Pittsburgh SXSW

Meet the Pittsburgh startups and artists that were headed to SXSW

Learn more about which Pittsburghers were headed to SXSW and why they should be on your radar.

by Brian Conway | March 20, 2020

Pittsburgh was all set for the big stage. Local bands, startups and nonprofits were ready to strut their stuff in front of founders, funders, and fans from around the world at this year’s South by Southwest (SXSW) conference, Austin’s prominent annual tech, music and film festival, before the city pulled the plug on the event in early March.

Though it’s been criticized in recent years for becoming less of a showcase for up-and-comers and more of a playground for established bands and artists, SXSW remains “a quick snapshot of the leading/bleeding edge,” says Kit Mueller, longtime startup community builder and head of the “Pittsburgh startups going to SXSW” Facebook group.

For creatives and entrepreneurs, the festival remains an opportunity to get in front of new, well-connected faces and potentially make a leap. Here’s a closer look at some of the Pittsburgh musicians and organizations who were scheduled to attend the festival:

Children’s Museum of Pittsburgh/MuseumLab 

MuseumLab, an extension of the Children’s Museum of Pittsburgh, was one of five finalists for SXSW EDU’s Learn by Design competition. “We had plans for folks to attend, but of course, following the wishes of the city, we cancelled our plans,” said Bill Schlageter, communications director at the Children’s Museum. The new space, opened last April and located in the adjacent former Carnegie Free Library of Allegheny County, serves as a youth makerspace and also houses Manchester Academic Charter Middle School on its second and third floors. Schlageter said they have not heard anything from event organizers, and he’s hopeful an alternative can be arranged. “If not,” he said, “ we understand that too and look forward toward the future.”

Crafted Sounds

Pittsburgh record label Crafted Sounds and two of their bands, The Zells and Flower Crown, were ready to head to Austin for a “Family Vacation” showcase in spite of the official event cancellation. “It’s probably not the smartest thing to do,” said label manager, Connor Murray, “but we’re doing it.” A few days later and after much consideration, the showcase has since been cancelled, which is a shame because Murray was asked to stretch the showcase into a two-day event that was scheduled to include two additional Pittsburgh bands: Short Fictions and Rave Ami.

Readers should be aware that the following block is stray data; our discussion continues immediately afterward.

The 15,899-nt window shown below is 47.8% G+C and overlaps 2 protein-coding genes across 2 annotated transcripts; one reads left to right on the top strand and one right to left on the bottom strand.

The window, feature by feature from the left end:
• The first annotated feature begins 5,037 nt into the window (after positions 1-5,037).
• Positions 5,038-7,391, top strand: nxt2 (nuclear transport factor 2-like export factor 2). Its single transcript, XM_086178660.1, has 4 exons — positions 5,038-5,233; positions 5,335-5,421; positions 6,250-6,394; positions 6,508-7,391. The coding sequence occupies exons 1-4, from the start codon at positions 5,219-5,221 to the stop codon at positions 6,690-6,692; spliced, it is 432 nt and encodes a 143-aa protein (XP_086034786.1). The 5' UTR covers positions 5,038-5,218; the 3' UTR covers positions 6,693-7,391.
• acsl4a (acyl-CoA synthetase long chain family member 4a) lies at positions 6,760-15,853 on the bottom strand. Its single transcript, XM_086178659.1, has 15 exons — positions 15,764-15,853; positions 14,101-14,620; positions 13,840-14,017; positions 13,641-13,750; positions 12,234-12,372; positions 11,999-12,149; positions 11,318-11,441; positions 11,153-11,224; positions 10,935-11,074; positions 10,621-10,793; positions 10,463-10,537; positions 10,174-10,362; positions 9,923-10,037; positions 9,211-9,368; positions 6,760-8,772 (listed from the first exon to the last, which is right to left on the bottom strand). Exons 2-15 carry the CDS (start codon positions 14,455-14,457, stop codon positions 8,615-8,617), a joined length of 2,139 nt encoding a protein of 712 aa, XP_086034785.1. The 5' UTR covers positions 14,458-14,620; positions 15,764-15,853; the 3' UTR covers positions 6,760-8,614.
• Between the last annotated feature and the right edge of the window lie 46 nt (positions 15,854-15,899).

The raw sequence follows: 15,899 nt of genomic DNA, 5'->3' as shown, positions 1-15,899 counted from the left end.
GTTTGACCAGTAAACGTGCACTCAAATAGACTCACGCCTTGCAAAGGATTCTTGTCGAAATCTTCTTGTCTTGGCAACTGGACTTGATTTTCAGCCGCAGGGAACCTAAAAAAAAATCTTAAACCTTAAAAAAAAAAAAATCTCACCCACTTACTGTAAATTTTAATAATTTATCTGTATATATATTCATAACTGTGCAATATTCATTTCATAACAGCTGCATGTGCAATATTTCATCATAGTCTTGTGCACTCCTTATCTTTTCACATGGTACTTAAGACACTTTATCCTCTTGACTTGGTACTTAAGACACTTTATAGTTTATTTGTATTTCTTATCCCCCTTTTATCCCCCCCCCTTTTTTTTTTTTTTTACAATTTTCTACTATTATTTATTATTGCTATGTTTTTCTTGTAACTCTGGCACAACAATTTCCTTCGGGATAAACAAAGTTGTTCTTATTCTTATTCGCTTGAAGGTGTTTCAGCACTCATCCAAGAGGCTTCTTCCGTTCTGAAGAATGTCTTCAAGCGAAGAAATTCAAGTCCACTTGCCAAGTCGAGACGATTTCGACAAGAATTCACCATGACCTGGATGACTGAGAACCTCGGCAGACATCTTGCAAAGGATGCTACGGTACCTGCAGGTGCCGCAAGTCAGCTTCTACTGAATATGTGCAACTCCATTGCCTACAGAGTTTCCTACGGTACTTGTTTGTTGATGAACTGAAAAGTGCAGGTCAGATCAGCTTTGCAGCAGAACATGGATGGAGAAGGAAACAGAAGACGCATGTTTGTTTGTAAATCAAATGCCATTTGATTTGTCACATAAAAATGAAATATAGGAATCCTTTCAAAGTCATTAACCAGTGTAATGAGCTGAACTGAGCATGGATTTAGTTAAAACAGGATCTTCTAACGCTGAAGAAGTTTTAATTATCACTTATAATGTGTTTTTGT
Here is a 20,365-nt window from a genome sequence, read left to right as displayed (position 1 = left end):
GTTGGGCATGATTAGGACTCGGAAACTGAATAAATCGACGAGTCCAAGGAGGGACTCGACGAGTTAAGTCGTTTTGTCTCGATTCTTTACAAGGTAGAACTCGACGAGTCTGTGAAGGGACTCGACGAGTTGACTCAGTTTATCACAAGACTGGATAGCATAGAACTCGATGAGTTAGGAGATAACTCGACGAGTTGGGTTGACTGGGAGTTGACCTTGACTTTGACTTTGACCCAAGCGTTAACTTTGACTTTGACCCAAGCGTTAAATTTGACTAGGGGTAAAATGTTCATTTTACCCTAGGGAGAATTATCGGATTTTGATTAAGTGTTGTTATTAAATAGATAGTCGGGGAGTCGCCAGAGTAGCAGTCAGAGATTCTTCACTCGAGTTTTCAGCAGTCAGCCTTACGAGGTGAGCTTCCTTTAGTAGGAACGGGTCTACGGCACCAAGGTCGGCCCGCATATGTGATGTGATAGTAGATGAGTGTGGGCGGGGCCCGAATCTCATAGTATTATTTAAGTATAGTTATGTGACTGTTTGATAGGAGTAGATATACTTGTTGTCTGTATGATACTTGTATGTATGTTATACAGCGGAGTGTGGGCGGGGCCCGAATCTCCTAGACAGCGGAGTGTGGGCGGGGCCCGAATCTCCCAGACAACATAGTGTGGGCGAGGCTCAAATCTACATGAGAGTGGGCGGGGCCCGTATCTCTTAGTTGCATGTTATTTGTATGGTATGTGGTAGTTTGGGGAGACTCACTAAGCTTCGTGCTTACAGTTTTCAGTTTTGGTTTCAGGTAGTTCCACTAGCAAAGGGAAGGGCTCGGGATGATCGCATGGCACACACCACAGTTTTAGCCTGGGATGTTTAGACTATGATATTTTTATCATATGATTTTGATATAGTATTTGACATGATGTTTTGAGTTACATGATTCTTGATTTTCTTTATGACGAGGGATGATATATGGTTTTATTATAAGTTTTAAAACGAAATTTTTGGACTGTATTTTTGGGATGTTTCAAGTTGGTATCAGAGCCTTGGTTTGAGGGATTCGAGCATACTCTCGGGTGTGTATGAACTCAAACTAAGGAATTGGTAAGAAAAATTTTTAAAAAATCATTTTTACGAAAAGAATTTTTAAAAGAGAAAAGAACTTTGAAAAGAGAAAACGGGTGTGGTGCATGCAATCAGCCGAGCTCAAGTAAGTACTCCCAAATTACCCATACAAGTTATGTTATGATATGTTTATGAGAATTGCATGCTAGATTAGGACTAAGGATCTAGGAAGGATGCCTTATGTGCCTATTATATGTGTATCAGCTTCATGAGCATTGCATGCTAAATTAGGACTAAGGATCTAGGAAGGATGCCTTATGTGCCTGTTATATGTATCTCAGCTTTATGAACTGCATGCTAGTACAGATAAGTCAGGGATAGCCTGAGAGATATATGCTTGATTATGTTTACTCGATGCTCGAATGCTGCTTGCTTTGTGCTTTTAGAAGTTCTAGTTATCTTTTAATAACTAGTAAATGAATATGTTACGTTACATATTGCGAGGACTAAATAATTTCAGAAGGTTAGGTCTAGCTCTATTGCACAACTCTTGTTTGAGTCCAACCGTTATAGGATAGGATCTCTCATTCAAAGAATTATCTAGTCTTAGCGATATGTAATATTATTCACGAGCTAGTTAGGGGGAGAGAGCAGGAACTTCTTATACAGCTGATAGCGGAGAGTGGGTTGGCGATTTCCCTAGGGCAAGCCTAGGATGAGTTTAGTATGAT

Feralcat and the Wild 

Saxophonist, Roger Romero, was looking forward to playing Austin for the first time and seeing how new audiences would respond to performances by some of his Pittsburgh friends. Feralcat and the Wild had arranged a tour that included stops in Ohio and Tennessee before Texas, to offset the cost of the trip to Texas, and now they’ll have to eat the cost of hotels and van rental. Romero, who recorded his latest EP at home, said the goal of attending SXSW wasn’t necessarily to be discovered and signed to a record label, but to “meet people who could take what I’m doing to the next level.” Learn more about Roger and his sweet sax in our profile from May.


Nollapelli CEO and founder, Allison Howard, was ready to travel to Austin pitch her high-end, patent-pending bedsheets at the 12th annual SXSW Pitch competition before the event was canceled. For now, she is still awaiting word from event organizers about next steps. “It’s super disappointing it’s not happening, but also, this is a very serious situation we’re all experiencing right now, and I also applaud the city of Austin for making the very tough decision to cancel.” She’s hopeful the event will be rescheduled at some point; for now, she’s taking it in stride and treating it no differently than any other obstacle a startup must face. “Shock and disappointment, you know, this is just part of the ride.” You can learn more about their bedsheets in our profile of Nollapelli from last year.

Nox Boys

Nox Boys lead singer Zack Keim answers his phone outside the Offbeat Bar in LA’s Highland Park neighborhood, in the midst of a West Coast with Corpus Christi rock band, The Blind Owls. “We’re going to keep playing as long as the venues keep the shows on,” said Keim. Two days later, the tour was off. Not only is the band’s first-ever west coast tour cancelled, so is the European leg of their tour, which was scheduled to begin in late April and included stops in COVID-19 hotbed Italy. The garage rockers have since launched a GoFundMe to help recoup some of their losses.

Remake Learning

Education network Remake Learning had a delegation of about 70 people scheduled to travel to Austin for SXSW EDU before the event was canceled. “We have historically been supporters of SXSW EDU, and they to us,” said Remake Learning’s field director, Ani Martinez. The organization was slated to hold a joint reception with Cincinnati’s KnowledgeWorks, as well as a “full-day VR experience” to show what hiring will look like in 2040. They, like others, aren’t sure if any of the events will be reconvened online later this year. They also experienced a modest financial loss: “We did support a few people with stipends to attend, so we will have to absorb the cost of those expenses,” said Martinez.

Brian Conway

Brian Conway

Brian Conway is a freelance enterprise reporter based in Pittsburgh's South Side. He is a member-owner and communications manager at the Work Hard Pittsburgh digital media cooperative.

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